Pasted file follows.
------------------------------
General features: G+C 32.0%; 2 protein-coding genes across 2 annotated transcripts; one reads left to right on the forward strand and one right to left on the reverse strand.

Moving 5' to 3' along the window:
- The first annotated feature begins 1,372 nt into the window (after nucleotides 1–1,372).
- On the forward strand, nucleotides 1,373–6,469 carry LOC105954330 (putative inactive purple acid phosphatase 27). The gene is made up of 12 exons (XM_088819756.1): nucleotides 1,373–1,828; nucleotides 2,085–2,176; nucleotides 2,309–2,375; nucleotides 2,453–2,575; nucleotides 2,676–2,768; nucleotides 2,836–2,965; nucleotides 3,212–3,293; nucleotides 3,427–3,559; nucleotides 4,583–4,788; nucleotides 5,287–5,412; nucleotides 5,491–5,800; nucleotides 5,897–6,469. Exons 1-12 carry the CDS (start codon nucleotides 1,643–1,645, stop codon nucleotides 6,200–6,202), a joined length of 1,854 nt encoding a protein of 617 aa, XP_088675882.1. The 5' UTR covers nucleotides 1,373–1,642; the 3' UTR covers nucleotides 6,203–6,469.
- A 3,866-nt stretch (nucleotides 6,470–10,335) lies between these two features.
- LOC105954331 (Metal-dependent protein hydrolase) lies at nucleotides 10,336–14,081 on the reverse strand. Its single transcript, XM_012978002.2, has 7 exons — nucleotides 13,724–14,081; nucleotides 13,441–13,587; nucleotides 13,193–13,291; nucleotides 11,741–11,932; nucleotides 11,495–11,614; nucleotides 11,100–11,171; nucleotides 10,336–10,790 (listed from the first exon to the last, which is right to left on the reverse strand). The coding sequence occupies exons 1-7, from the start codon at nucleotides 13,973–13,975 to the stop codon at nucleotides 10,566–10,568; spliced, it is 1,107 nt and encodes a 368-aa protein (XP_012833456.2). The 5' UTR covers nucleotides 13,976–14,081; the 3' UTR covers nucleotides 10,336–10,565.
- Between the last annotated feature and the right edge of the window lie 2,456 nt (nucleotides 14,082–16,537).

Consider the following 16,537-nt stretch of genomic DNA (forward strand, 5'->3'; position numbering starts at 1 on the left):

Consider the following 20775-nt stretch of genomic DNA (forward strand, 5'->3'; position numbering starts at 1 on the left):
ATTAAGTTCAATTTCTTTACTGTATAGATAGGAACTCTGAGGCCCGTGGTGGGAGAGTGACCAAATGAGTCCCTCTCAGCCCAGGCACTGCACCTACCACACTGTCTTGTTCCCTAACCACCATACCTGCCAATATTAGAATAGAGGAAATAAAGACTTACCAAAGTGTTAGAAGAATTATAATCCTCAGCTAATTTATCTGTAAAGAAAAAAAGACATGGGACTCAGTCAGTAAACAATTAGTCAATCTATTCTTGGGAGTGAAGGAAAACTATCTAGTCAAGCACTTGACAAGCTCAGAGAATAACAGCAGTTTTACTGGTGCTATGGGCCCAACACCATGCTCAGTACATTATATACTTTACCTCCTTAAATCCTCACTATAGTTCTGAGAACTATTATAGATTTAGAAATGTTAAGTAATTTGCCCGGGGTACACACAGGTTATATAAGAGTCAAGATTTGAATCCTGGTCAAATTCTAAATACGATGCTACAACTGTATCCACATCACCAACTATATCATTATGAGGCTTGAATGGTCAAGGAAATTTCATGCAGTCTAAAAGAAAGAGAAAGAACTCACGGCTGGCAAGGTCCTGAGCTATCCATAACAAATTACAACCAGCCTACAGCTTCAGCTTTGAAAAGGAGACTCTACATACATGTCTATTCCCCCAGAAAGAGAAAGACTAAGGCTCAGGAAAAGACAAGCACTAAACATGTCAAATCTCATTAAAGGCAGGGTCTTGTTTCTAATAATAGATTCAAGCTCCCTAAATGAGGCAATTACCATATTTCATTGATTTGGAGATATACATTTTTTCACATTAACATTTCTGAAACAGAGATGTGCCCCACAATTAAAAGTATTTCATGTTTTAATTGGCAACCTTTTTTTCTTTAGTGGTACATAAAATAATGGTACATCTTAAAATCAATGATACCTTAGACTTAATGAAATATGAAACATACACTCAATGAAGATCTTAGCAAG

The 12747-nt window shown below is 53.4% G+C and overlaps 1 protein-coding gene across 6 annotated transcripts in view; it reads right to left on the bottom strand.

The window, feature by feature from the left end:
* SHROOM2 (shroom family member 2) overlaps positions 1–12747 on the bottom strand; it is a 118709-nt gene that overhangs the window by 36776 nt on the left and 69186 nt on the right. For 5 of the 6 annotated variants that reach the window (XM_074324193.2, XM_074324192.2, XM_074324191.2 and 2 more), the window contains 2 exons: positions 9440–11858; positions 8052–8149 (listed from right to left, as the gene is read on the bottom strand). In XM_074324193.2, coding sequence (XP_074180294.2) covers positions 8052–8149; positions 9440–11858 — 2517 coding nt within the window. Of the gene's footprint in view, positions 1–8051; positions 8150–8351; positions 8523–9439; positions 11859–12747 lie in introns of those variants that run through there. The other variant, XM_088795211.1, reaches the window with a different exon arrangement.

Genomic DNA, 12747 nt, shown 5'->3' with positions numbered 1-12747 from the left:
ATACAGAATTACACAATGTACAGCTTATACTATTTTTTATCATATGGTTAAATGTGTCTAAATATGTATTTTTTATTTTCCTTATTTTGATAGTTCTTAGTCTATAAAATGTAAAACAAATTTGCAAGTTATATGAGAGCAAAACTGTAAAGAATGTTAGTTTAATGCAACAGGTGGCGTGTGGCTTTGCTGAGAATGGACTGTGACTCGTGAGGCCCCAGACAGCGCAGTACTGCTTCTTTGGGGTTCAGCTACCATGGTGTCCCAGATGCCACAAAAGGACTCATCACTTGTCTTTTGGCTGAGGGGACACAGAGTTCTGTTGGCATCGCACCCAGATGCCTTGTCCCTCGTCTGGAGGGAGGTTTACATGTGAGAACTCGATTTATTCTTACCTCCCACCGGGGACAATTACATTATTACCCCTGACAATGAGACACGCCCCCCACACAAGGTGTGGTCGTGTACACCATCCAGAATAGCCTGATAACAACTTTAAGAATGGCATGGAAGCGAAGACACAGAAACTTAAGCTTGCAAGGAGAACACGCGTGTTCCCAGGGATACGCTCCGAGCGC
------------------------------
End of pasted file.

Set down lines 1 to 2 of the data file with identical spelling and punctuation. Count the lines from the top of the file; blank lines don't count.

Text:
General features: G+C 32.0%; 2 protein-coding genes across 2 annotated transcripts; one reads left to right on the forward strand and one right to left on the reverse strand.

Moving 5' to 3' along the window: